How far did you bike today, Bob?
I, like many cyclists, like to have some idea of how far I'm biking. Reasons for this range from curiosity and pure vanity to more or less vague notions of physical fitness.
Although a cyclist can use a variety of tools to answer the question of distance biked, most boil down to variations on a few basic themes.
You can use maps and/or time spend biking to arrive at (usually crude) estimates of distance, or rely on technologies such as odometers and GPS receivers, which, when used properly, will tend to produce fairly accurate estimates.
Use of maps is limited by the fact that paths and the land beneath them change constantly. Maps are generally also two-dimensional, printed on paper, and therefore can not fully express contour details. Add in the curviness of paths biked and problems related to scale, and the challenges become even more pointed.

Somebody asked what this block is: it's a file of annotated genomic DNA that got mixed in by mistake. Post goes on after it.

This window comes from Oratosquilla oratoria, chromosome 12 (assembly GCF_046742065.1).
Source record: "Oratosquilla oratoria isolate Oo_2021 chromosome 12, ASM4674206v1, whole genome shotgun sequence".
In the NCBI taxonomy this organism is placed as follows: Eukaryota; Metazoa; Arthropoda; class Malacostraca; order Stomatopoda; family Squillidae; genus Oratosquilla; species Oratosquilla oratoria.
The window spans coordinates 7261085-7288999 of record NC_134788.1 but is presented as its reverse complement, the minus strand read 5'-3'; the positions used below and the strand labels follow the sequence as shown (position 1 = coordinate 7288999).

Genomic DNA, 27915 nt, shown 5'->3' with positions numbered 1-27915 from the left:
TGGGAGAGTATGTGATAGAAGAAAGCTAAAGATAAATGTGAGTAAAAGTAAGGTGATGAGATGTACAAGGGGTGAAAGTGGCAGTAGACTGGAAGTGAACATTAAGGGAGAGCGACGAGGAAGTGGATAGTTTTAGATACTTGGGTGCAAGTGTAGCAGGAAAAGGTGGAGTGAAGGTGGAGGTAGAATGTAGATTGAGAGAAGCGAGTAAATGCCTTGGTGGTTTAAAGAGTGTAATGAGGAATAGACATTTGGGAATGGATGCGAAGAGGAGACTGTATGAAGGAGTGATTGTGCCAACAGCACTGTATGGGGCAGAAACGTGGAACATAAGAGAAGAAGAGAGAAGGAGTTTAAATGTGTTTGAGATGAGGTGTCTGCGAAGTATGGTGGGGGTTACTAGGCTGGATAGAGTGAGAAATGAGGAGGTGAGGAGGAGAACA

Estimating based on the amount of time spent riding the bike amounts to educated guesswork at best.
Quality GPS (Global Positioning System) receivers can yield quite accurate estimates by calculating position based on information received from military satellites orbiting the planet. However, a variety of compromising factors can throw everything off. They can be highly accurate, grossly inaccurate, or somewhere in between. The savvy cyclist can make some determination of accuracy by examining GPS receiver (GPSr for short, but that just doesn't look right to me) output and comparing it with known values. Anywhere near home, I can generally squeeze the needed info from them, but it can be hit & miss at times.
Odometers usually work by counting the number of times a bike tire rotates and calculating based on the diameter of the tire. Inaccuracy usually comes by way of tire diameter. Tire diameter isn't the same once a rider plops down on the bike. Also, tire diameter fluctuates along with the amount of air in the tube. There are ways to compensate for these problems, and quality odometers can be as accurate as one would reasonably hope under most normal circumstances.
My preferred approach is a combination of GPSr and odometer measurements. This reflects my geekery as much as anything else. When the new bike comes in, I have in mind to see just how much geeky stuff I can reasonably fit on it. And I'm prepared to budge a bit on the definition of reasonable.